- At 16%, military spouses are unemployed at more than four times the rate of civilians, according to a new FlexJobs and Blue Star Families survey. Nearly half of the 500 military spouses interviewed said they have detected discrimination against them during their job search. FlexJobs said that as a supporter of the U.S. Chamber of Commerce Foundation's Hiring Our Heroes' Hiring 100K Military Spouses campaign, it conducted the survey along with its partner, Blue Star Families, to help employers understand military spouses' experiences and become aware of the talent they bring to the workforce.
- In key findings of the survey, 91% of respondents said being a military spouse has negatively impacted their career. About a third said they have had to leave a job at least three times due to military relocations. Fifty-six percent have stopped looking for a job because of the difficulty of finding one with long-term sustainability and half have tried to hide their status as a military spouse to avoid being targets of discrimination.
- The survey also found that the vast majority of military spouses' main reason for working is personal fulfillment over economic necessity. They appear to make well-qualified hires, with 71% having at least a bachelor's degree, compared to just 34% of the general population, FlexJobs said, referring to the United States Census Bureau.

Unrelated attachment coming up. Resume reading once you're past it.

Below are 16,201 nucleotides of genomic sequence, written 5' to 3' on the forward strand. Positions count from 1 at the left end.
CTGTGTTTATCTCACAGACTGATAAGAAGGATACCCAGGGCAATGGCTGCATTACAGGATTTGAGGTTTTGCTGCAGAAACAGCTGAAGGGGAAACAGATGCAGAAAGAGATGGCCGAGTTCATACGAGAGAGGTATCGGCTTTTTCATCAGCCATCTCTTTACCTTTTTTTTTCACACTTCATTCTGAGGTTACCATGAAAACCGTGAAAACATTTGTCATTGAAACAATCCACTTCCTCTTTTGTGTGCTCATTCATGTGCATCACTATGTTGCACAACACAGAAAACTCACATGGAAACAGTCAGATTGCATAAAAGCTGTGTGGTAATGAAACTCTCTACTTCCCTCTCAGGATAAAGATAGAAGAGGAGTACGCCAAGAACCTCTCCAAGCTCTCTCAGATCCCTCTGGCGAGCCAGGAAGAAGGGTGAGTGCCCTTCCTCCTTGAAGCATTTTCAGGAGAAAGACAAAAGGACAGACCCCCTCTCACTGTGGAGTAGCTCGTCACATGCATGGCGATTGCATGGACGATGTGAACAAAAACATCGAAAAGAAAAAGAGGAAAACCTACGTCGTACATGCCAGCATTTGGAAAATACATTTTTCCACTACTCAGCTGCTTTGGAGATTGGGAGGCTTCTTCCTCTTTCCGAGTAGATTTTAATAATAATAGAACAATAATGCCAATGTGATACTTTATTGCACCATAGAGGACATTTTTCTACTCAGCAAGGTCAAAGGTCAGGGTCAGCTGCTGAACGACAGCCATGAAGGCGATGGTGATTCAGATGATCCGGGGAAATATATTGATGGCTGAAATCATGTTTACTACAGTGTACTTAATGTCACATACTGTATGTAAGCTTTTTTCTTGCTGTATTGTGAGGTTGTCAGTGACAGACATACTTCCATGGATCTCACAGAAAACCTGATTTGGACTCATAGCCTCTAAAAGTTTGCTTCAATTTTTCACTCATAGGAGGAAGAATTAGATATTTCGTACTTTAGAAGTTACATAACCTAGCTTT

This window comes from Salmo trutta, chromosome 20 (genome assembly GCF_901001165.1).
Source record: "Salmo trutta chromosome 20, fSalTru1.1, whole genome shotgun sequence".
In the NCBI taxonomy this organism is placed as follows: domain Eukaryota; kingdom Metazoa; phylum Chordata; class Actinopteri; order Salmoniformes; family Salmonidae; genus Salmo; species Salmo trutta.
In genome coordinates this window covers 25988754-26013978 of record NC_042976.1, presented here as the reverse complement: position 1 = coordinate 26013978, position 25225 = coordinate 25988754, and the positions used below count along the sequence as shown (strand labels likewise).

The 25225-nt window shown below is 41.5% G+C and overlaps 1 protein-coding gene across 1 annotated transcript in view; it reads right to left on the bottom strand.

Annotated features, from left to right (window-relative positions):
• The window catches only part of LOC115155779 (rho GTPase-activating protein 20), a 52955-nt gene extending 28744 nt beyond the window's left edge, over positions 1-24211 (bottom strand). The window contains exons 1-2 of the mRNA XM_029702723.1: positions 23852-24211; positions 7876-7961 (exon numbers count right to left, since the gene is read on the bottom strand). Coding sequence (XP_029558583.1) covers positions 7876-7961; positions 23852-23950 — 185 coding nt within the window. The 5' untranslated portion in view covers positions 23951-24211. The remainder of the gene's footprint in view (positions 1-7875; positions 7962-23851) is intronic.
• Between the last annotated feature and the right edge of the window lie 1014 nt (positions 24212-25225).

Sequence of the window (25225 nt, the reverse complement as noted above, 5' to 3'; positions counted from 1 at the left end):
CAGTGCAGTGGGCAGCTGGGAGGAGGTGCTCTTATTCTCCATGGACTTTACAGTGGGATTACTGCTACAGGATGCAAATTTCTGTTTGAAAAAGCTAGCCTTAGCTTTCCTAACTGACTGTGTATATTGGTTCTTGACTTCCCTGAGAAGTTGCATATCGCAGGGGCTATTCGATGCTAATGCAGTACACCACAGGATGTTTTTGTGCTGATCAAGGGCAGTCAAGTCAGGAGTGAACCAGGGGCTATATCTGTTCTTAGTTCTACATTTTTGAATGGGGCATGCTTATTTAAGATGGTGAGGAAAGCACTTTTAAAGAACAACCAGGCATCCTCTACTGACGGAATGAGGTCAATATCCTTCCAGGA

In light of this research, it appears military spouses can join veterans, people with disabilities and individuals with criminal records as an under-tapped group of talent. Employers stressed by the lack of workers can direct their recruiting efforts to people within these groups. They may find individuals who are well qualified and searching for opportunities.
Some employers have made a specific commitment to hire more military spouses. Walmart said it will give hiring preference to military spouses with its Military Spouse Career Connection initiative. "We have a duty to honor veterans and military families," Walmart's Senior Director of Military Programs Gary Profit, a retired brigadier general, said in an announcement at the time. "But, more importantly, they are tremendous assets to our business. Military spouses bring many of the same leadership qualities we see in veterans, yet they are disproportionately unemployed."
Other employers appear to be targeting the underlying causes of military spouses' unemployment. Sodexo, a food service and facilities management company, recently partnered with the National Restaurant Association Educational Foundation to examine the career barriers to military spouses and job opportunities in the food services and restaurant industries. The organizations will conduct focus groups with military spouses to gauge their employment needs.